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+ servings
Two small bowls of paleo egg drop soup with a red napkin and ceramic spoon.
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5 from 2 votes

Paleo Egg Drop Soup

Paleo Egg Drop Soup is a hearty soup that is quick and easy to make. It is budget-friendly and packed with protein and flavor. Enjoy your favorite takeout at home!
Prep Time5 mins
Cook Time20 mins
Total Time25 mins
Course: Dinner, Lunch, Soup
Cuisine: Chinese
Keyword: copycat, paleo, soup, whole30
Servings: 3
Calories: 175kcal
Author: Kari



  • 2 stalks celery, diced
  • 1 small onion, diced
  • 1.5 quarts chicken stock or bone broth This is equal to 6 cups
  • 2 chunks ground ginger ½ - 1 inch chunks
  • 1 tbsp sesame oil
  • 2-3 green onions, chopped
  • ¼ tsp Umami powder optional
  • 1 tsp kosher salt More to taste when serving.
  • ½ tsp pepper More to taste when serving.
  • ¼ tsp white pepper optional but adds some bite
  • 5 eggs Whisked together.

Thickening Slurry


  • 1 green onion, chopped thinly
  • kosher salt to taste
  • pepper to taste


  • Heat 1 tbsp sesame oil in a small or medium-sized pot.
  • While the oil is heating, dice your celery and onions.
  • Once the oil is hot, add your celery and onions to the pot. Cook until onions are translucent, stirring as needed. (Onions will be soft and no longer white - you should be able to almost see through them.)
  • Once your onions are cooked, add your stock, ginger chunks, and most of your green onions, saving some for garnish.
  • Simmer this for about 15 minutes. The longer you simmer, the stronger your ginger flavor will be.
  • While your broth is simmering, create your arrowroot slurry by mixing your water and arrowroot in a small bowl. (Do not add dry arrowroot to your soup - it will clump up and look like snot chunks.)
  • While your broth is simmering, also whisk together 5 - 6 large eggs, using 6 if the eggs are on the smaller side.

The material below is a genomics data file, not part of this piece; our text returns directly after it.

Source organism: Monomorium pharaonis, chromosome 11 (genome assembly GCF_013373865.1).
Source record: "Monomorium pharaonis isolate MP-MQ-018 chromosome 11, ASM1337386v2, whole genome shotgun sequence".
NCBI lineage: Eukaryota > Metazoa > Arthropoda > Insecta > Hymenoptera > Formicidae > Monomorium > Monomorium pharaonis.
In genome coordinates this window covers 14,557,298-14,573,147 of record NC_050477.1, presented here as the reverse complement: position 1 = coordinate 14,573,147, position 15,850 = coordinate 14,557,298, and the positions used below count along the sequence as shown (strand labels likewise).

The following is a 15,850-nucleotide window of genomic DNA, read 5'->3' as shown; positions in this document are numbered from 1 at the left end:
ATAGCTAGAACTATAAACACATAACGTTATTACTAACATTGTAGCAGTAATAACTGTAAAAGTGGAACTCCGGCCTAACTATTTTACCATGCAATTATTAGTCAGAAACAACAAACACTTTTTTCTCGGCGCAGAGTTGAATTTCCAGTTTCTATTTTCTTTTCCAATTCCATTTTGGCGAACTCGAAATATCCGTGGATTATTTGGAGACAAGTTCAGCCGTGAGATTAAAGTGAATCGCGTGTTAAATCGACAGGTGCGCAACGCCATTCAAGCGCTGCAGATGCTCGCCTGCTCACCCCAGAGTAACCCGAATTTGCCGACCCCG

• Next, fish out your ginger chunks with a slotted spoon.
  • Mix in your slurry and bring the broth back to a rolling boil. At this point you will add your black pepper, white pepper, Umami powder, and salt.
  • Cook for about 5 more minutes and then give the pot a stir so that the broth is spinning (like toilet water ;) and slowly pour in your eggs. Continue stirring as you pour in your eggs to prevent big egg chunks from forming.
  • Cook for another 2 - 3 minutes to fully cook the egg and then spoon into bowls.
  • Garnish with thinly sliced green onions and salt and pepper to taste. I beg of you, LET THE SOUP COOL BEFORE EATING. Seriously. It looks and smells amazing, but it will be SO HOT.


To jazz your soup up, you can add premade (or homemade) wontons, gyoza meatballs, or some already cooked and cut-up chicken or ground pork.
Once cooled, store in air-tight containers in the refrigerator for up to 5 days or freeze for up to 6 months! When freezing, always leave a little space in your container for the soup to expand! To reheat, I recommend heating over medium/low heat on the stove. The soup is thick, so if heating in the microwave, heat slowly over half power and stir occasionally so the inside of the soup also has a chance to get warm. 
A note about leftovers - the taste will be just as good, but the eggs may lose a little of their coloring after sitting in broth for a day or two. Do not be alarmed if your eggs look a little white or beigey. 


Serving: 1cup | Calories: 175kcal | Carbohydrates: 7g | Protein: 10g | Fat: 12g | Saturated Fat: 3g | Cholesterol: 273mg | Sodium: 903mg | Potassium: 227mg | Fiber: 1g | Sugar: 2g | Vitamin A: 595IU | Vitamin C: 4mg | Calcium: 63mg | Iron: 2mg